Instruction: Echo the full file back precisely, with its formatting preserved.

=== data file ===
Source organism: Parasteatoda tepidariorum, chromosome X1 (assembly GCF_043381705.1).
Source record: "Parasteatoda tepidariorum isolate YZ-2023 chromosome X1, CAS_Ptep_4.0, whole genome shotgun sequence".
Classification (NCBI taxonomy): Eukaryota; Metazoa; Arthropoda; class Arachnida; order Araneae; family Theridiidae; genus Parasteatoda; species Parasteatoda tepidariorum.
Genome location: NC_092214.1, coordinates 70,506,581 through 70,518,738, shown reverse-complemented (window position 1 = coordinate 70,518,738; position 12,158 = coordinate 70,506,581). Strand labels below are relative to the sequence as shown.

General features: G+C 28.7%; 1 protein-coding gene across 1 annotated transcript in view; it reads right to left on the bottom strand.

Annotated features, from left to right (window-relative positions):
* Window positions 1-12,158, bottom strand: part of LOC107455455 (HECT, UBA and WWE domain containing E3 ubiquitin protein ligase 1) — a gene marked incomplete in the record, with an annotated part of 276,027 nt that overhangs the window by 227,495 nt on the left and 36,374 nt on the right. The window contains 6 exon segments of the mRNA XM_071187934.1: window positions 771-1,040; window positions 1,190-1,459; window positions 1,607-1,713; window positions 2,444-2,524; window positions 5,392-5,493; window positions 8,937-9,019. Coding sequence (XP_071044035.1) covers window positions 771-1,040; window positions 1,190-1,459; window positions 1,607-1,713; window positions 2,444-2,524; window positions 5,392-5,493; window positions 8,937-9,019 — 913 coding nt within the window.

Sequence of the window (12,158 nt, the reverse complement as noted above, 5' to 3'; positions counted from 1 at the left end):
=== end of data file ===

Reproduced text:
Source organism: Parasteatoda tepidariorum, chromosome X1 (assembly GCF_043381705.1).
Source record: "Parasteatoda tepidariorum isolate YZ-2023 chromosome X1, CAS_Ptep_4.0, whole genome shotgun sequence".
Classification (NCBI taxonomy): Eukaryota; Metazoa; Arthropoda; class Arachnida; order Araneae; family Theridiidae; genus Parasteatoda; species Parasteatoda tepidariorum.
Genome location: NC_092214.1, coordinates 70,506,581 through 70,518,738, shown reverse-complemented (window position 1 = coordinate 70,518,738; position 12,158 = coordinate 70,506,581). Strand labels below are relative to the sequence as shown.

General features: G+C 28.7%; 1 protein-coding gene across 1 annotated transcript in view; it reads right to left on the bottom strand.

Annotated features, from left to right (window-relative positions):
* Window positions 1-12,158, bottom strand: part of LOC107455455 (HECT, UBA and WWE domain containing E3 ubiquitin protein ligase 1) — a gene marked incomplete in the record, with an annotated part of 276,027 nt that overhangs the window by 227,495 nt on the left and 36,374 nt on the right. The window contains 6 exon segments of the mRNA XM_071187934.1: window positions 771-1,040; window positions 1,190-1,459; window positions 1,607-1,713; window positions 2,444-2,524; window positions 5,392-5,493; window positions 8,937-9,019. Coding sequence (XP_071044035.1) covers window positions 771-1,040; window positions 1,190-1,459; window positions 1,607-1,713; window positions 2,444-2,524; window positions 5,392-5,493; window positions 8,937-9,019 — 913 coding nt within the window.

Sequence of the window (12,158 nt, the reverse complement as noted above, 5' to 3'; positions counted from 1 at the left end):